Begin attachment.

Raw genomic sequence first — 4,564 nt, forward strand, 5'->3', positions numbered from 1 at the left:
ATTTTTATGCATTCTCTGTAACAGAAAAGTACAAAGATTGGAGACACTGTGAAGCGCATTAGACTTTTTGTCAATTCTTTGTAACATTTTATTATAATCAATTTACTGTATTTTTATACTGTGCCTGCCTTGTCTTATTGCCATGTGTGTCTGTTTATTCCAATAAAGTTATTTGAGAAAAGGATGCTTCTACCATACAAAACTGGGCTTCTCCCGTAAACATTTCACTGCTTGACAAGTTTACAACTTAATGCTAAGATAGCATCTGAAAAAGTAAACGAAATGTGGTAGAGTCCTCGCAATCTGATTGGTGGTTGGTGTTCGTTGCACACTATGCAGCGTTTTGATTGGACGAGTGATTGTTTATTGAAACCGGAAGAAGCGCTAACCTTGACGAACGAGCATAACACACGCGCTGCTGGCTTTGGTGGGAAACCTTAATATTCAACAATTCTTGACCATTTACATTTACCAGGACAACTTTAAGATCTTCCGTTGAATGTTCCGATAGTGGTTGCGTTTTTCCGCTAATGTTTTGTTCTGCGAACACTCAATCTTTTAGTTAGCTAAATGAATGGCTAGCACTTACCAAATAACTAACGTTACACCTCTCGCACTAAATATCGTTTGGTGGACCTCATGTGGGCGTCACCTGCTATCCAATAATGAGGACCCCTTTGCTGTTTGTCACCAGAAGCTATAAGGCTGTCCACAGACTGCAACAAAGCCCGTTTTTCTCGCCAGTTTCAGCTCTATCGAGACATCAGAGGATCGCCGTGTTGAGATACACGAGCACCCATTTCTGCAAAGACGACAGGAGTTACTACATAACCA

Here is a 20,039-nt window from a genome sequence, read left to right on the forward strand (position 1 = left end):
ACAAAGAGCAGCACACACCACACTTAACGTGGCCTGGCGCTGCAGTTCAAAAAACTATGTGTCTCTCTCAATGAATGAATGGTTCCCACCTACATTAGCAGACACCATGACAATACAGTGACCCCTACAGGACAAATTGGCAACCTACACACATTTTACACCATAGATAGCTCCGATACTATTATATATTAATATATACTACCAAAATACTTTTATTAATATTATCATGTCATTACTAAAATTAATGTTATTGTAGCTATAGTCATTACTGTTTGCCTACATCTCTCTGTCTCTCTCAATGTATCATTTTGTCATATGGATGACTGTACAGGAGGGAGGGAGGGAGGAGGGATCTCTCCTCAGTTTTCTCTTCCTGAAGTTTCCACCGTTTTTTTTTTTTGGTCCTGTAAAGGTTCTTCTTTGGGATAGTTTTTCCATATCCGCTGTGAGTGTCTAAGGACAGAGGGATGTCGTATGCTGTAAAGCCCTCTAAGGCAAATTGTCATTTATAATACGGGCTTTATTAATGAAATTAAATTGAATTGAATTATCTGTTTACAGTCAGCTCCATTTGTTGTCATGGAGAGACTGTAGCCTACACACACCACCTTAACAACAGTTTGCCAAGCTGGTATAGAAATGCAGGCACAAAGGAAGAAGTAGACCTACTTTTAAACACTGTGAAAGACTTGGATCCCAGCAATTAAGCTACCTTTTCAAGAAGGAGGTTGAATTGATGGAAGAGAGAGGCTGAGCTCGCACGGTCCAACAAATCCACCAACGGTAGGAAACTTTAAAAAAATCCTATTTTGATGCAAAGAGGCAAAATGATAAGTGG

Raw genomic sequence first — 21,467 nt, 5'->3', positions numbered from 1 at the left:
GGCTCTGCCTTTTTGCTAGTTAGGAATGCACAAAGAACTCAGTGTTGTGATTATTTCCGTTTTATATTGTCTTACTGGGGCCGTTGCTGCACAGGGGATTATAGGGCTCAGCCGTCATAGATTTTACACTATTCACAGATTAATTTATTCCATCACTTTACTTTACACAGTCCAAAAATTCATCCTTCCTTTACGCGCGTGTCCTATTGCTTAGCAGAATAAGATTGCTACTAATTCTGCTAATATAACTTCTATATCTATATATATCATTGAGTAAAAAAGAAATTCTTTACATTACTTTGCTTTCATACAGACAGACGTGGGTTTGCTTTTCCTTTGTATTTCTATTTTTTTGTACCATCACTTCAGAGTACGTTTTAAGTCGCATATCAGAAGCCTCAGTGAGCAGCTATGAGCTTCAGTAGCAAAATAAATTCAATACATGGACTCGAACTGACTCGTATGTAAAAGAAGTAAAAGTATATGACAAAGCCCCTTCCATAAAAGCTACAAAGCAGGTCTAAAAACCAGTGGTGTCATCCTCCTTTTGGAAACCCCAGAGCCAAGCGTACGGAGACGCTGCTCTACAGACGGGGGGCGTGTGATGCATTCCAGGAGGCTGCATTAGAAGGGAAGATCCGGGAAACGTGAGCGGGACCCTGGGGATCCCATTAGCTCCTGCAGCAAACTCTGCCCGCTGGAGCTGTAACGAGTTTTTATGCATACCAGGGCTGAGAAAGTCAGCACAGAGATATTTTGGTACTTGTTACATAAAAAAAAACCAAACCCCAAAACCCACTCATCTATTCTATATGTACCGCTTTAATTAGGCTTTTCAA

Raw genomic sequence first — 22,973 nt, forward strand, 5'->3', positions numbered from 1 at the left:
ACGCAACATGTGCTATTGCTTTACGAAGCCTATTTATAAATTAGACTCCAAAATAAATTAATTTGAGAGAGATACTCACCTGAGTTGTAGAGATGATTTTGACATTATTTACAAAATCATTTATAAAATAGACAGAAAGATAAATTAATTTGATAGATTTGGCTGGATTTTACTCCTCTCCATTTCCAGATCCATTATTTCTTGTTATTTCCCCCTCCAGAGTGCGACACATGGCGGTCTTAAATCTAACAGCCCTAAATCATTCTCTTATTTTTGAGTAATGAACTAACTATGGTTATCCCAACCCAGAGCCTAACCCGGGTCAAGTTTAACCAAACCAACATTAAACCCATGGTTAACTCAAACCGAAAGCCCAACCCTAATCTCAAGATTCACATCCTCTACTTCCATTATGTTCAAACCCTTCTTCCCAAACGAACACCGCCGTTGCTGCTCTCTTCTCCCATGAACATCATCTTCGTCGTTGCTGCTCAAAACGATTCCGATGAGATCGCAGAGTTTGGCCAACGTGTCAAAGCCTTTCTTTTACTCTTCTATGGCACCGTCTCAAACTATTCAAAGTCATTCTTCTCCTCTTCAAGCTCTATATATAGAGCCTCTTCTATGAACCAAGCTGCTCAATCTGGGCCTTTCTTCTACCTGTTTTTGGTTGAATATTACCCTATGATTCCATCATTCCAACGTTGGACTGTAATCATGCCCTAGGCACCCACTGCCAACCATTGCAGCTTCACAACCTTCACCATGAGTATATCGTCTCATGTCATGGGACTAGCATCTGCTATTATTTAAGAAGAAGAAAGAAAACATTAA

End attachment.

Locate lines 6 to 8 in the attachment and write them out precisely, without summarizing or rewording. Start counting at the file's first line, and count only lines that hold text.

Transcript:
GGCTCTGCCTTTTTGCTAGTTAGGAATGCACAAAGAACTCAGTGTTGTGATTATTTCCGTTTTATATTGTCTTACTGGGGCCGTTGCTGCACAGGGGATTATAGGGCTCAGCCGTCATAGATTTTACACTATTCACAGATTAATTTATTCCATCACTTTACTTTACACAGTCCAAAAATTCATCCTTCCTTTACGCGCGTGTCCTATTGCTTAGCAGAATAAGATTGCTACTAATTCTGCTAATATAACTTCTATATCTATATATATCATTGAGTAAAAAAGAAATTCTTTACATTACTTTGCTTTCATACAGACAGACGTGGGTTTGCTTTTCCTTTGTATTTCTATTTTTTTGTACCATCACTTCAGAGTACGTTTTAAGTCGCATATCAGAAGCCTCAGTGAGCAGCTATGAGCTTCAGTAGCAAAATAAATTCAATACATGGACTCGAACTGACTCGTATGTAAAAGAAGTAAAAGTATATGACAAAGCCCCTTCCATAAAAGCTACAAAGCAGGTCTAAAAACCAGTGGTGTCATCCTCCTTTTGGAAACCCCAGAGCCAAGCGTACGGAGACGCTGCTCTACAGACGGGGGGCGTGTGATGCATTCCAGGAGGCTGCATTAGAAGGGAAGATCCGGGAAACGTGAGCGGGACCCTGGGGATCCCATTAGCTCCTGCAGCAAACTCTGCCCGCTGGAGCTGTAACGAGTTTTTATGCATACCAGGGCTGAGAAAGTCAGCACAGAGATATTTTGGTACTTGTTACATAAAAAAAAACCAAACCCCAAAACCCACTCATCTATTCTATATGTACCGCTTTAATTAGGCTTTTCAA

Raw genomic sequence first — 22,973 nt, forward strand, 5'->3', positions numbered from 1 at the left:
ACGCAACATGTGCTATTGCTTTACGAAGCCTATTTATAAATTAGACTCCAAAATAAATTAATTTGAGAGAGATACTCACCTGAGTTGTAGAGATGATTTTGACATTATTTACAAAATCATTTATAAAATAGACAGAAAGATAAATTAATTTGATAGATTTGGCTGGATTTTACTCCTCTCCATTTCCAGATCCATTATTTCTTGTTATTTCCCCCTCCAGAGTGCGACACATGGCGGTCTTAAATCTAACAGCCCTAAATCATTCTCTTATTTTTGAGTAATGAACTAACTATGGTTATCCCAACCCAGAGCCTAACCCGGGTCAAGTTTAACCAAACCAACATTAAACCCATGGTTAACTCAAACCGAAAGCCCAACCCTAATCTCAAGATTCACATCCTCTACTTCCATTATGTTCAAACCCTTCTTCCCAAACGAACACCGCCGTTGCTGCTCTCTTCTCCCATGAACATCATCTTCGTCGTTGCTGCTCAAAACGATTCCGATGAGATCGCAGAGTTTGGCCAACGTGTCAAAGCCTTTCTTTTACTCTTCTATGGCACCGTCTCAAACTATTCAAAGTCATTCTTCTCCTCTTCAAGCTCTATATATAGAGCCTCTTCTATGAACCAAGCTGCTCAATCTGGGCCTTTCTTCTACCTGTTTTTGGTTGAATATTACCCTATGATTCCATCATTCCAACGTTGGACTGTAATCATGCCCTAGGCACCCACTGCCAACCATTGCAGCTTCACAACCTTCACCATGAGTATATCGTCTCATGTCATGGGACTAGCATCTGCTATTATTTAAGAAGAAGAAAGAAAACATTAA